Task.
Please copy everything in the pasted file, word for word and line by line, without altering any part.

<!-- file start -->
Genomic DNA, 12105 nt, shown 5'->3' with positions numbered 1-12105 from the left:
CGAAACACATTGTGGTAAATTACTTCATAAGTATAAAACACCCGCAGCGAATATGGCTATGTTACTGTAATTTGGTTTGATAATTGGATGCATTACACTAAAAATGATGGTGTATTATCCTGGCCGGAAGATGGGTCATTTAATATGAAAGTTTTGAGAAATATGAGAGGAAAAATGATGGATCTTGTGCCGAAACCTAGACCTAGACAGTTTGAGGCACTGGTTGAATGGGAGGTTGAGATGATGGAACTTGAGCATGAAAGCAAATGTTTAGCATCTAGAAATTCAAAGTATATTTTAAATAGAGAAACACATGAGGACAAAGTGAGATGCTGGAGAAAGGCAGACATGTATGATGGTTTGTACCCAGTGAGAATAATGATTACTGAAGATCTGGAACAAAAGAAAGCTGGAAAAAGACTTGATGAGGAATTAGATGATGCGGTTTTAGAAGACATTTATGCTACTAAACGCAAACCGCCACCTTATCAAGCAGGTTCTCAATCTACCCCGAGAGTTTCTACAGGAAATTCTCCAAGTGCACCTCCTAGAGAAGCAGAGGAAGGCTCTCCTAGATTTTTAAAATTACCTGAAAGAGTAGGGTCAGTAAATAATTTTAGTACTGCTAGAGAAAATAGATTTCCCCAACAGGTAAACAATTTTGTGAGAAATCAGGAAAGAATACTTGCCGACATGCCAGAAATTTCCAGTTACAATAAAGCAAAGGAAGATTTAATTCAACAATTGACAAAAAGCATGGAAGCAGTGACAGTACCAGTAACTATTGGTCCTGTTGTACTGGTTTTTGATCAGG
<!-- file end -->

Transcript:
Genomic DNA, 12105 nt, shown 5'->3' with positions numbered 1-12105 from the left:
CGAAACACATTGTGGTAAATTACTTCATAAGTATAAAACACCCGCAGCGAATATGGCTATGTTACTGTAATTTGGTTTGATAATTGGATGCATTACACTAAAAATGATGGTGTATTATCCTGGCCGGAAGATGGGTCATTTAATATGAAAGTTTTGAGAAATATGAGAGGAAAAATGATGGATCTTGTGCCGAAACCTAGACCTAGACAGTTTGAGGCACTGGTTGAATGGGAGGTTGAGATGATGGAACTTGAGCATGAAAGCAAATGTTTAGCATCTAGAAATTCAAAGTATATTTTAAATAGAGAAACACATGAGGACAAAGTGAGATGCTGGAGAAAGGCAGACATGTATGATGGTTTGTACCCAGTGAGAATAATGATTACTGAAGATCTGGAACAAAAGAAAGCTGGAAAAAGACTTGATGAGGAATTAGATGATGCGGTTTTAGAAGACATTTATGCTACTAAACGCAAACCGCCACCTTATCAAGCAGGTTCTCAATCTACCCCGAGAGTTTCTACAGGAAATTCTCCAAGTGCACCTCCTAGAGAAGCAGAGGAAGGCTCTCCTAGATTTTTAAAATTACCTGAAAGAGTAGGGTCAGTAAATAATTTTAGTACTGCTAGAGAAAATAGATTTCCCCAACAGGTAAACAATTTTGTGAGAAATCAGGAAAGAATACTTGCCGACATGCCAGAAATTTCCAGTTACAATAAAGCAAAGGAAGATTTAATTCAACAATTGACAAAAAGCATGGAAGCAGTGACAGTACCAGTAACTATTGGTCCTGTTGTACTGGTTTTTGATCAGG